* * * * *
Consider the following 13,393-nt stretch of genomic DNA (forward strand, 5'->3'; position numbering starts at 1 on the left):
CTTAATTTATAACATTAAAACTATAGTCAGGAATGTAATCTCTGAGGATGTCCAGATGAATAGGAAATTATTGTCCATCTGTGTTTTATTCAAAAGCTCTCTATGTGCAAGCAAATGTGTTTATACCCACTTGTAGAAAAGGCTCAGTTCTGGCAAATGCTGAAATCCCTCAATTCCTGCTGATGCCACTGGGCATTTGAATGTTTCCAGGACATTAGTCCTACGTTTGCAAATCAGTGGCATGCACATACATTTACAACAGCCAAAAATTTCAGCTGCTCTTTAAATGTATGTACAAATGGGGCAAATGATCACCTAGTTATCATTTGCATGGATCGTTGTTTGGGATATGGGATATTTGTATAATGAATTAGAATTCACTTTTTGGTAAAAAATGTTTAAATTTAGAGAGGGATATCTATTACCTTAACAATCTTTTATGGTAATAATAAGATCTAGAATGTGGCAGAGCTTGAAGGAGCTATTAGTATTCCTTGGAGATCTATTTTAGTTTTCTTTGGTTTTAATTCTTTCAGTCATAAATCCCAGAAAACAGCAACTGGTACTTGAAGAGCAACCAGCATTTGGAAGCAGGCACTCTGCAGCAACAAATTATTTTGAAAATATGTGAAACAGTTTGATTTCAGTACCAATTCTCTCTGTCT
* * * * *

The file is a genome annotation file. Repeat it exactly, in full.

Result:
Consider the following 13,393-nt stretch of genomic DNA (forward strand, 5'->3'; position numbering starts at 1 on the left):
CTTAATTTATAACATTAAAACTATAGTCAGGAATGTAATCTCTGAGGATGTCCAGATGAATAGGAAATTATTGTCCATCTGTGTTTTATTCAAAAGCTCTCTATGTGCAAGCAAATGTGTTTATACCCACTTGTAGAAAAGGCTCAGTTCTGGCAAATGCTGAAATCCCTCAATTCCTGCTGATGCCACTGGGCATTTGAATGTTTCCAGGACATTAGTCCTACGTTTGCAAATCAGTGGCATGCACATACATTTACAACAGCCAAAAATTTCAGCTGCTCTTTAAATGTATGTACAAATGGGGCAAATGATCACCTAGTTATCATTTGCATGGATCGTTGTTTGGGATATGGGATATTTGTATAATGAATTAGAATTCACTTTTTGGTAAAAAATGTTTAAATTTAGAGAGGGATATCTATTACCTTAACAATCTTTTATGGTAATAATAAGATCTAGAATGTGGCAGAGCTTGAAGGAGCTATTAGTATTCCTTGGAGATCTATTTTAGTTTTCTTTGGTTTTAATTCTTTCAGTCATAAATCCCAGAAAACAGCAACTGGTACTTGAAGAGCAACCAGCATTTGGAAGCAGGCACTCTGCAGCAACAAATTATTTTGAAAATATGTGAAACAGTTTGATTTCAGTACCAATTCTCTCTGTCT